Saturday, July 16, 2005

Got a call yesterday that my Uncle Fred was in the hospital and wasn't going to make it. I made my way to his bedside, where he lay, eyes in a dead stare at the ceiling, his chest heaving to catch a breath. Oh how soon these things come.

Uncle Fred was the one with the quick laugh, razor sharp wit and the eternal upbeat point of view. At my father's wake, he told the story of as a child growing up how he wanted to emulate a certain popular cowboy of the time. He talked my father into stealing a boat moored on the banks of the St. Joe River and taking it downriver to the Harrison flats, where he heard there were wild horses. They could get a horse each, turn the boat around and be back before anyone knew they were gone.

He was 6 and my father was 4 and the year was 1923.

So they head downriver on this tugboat and the motion of the boat puts them both to sleep. They were awakened when the boat didn't take a turn in the river and went into the bank with a loud thump. Uncle Fred said his first vision upon realizing the futility of their situation was that of my Grandfather, waiting for him upstream with a stick. He continued with a wonderful story of how they got towed back up the river, their dread of the anticipated punishment and the innocent, illogical, highly creative musings of two little boys on one of the first of their many lifetime adventures. He wrapped up with noting that the first thing they saw when they got back to the dock was my grandfather, with a stick. And my grandmother by his side , saying, "Now Fred....."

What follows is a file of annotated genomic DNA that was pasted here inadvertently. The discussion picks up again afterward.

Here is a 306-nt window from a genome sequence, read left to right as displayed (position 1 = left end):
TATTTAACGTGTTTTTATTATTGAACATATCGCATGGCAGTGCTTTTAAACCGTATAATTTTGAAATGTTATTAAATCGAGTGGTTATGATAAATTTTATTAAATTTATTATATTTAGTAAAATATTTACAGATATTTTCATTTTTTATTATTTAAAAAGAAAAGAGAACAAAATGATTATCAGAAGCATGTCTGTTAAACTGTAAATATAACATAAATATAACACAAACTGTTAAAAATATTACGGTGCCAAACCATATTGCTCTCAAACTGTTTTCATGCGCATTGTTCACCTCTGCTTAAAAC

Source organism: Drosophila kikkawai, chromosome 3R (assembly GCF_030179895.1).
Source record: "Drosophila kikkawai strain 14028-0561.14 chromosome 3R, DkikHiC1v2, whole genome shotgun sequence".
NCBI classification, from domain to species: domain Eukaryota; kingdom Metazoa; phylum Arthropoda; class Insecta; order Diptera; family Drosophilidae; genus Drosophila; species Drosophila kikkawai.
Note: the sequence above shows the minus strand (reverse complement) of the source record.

We laughed until we cried. And it felt so good to momentarily put the grief and anguish of our father's death behind us. What an exquisite gift that Uncle Fred gave that night.

Uncle Fred, my dad, and Uncle Ed all went to the university in Moscow, where they lived in the Sigma Chi house. I can just imagine that dynasty. I have a picture of my dad's first car, which he went in on with this two brothers when they were in college. It was during the depression and times were very tough, but these three boys had no knowledge of anything different than if you want something, you make it happen. There was no financial aid, no anxious parents visiting on Parents' Weekend, no homesickness. They were at school to get an education and it was up to them to make the most of it. And besides, they were very lucky to be there. The value of education and educated thinking was passed on to their children and surely is the greatest of their legacies.

So as Uncle Fred worked his way to his new life, I urged him on. I reminded him that my dad and Hap Murphy and all his good friends were waiting for him. I told him that I would stay and take care of things here but that I'd be there soon, too. I told him what a good, good job he had done, for us all, and begged him softly to go. And then I sang, much as I did when I was trying to coax my babies to sleep. He relaxed and listened and when finally I began, "Here we have Idaho...", he died. And as I closed his eyes for the final time, a tear slid down his cheek.

The challenge for people of faith is to be fully present in the moment and not despair.

--The Reverend Bishop William Skylstad.
The 'Kan EWA

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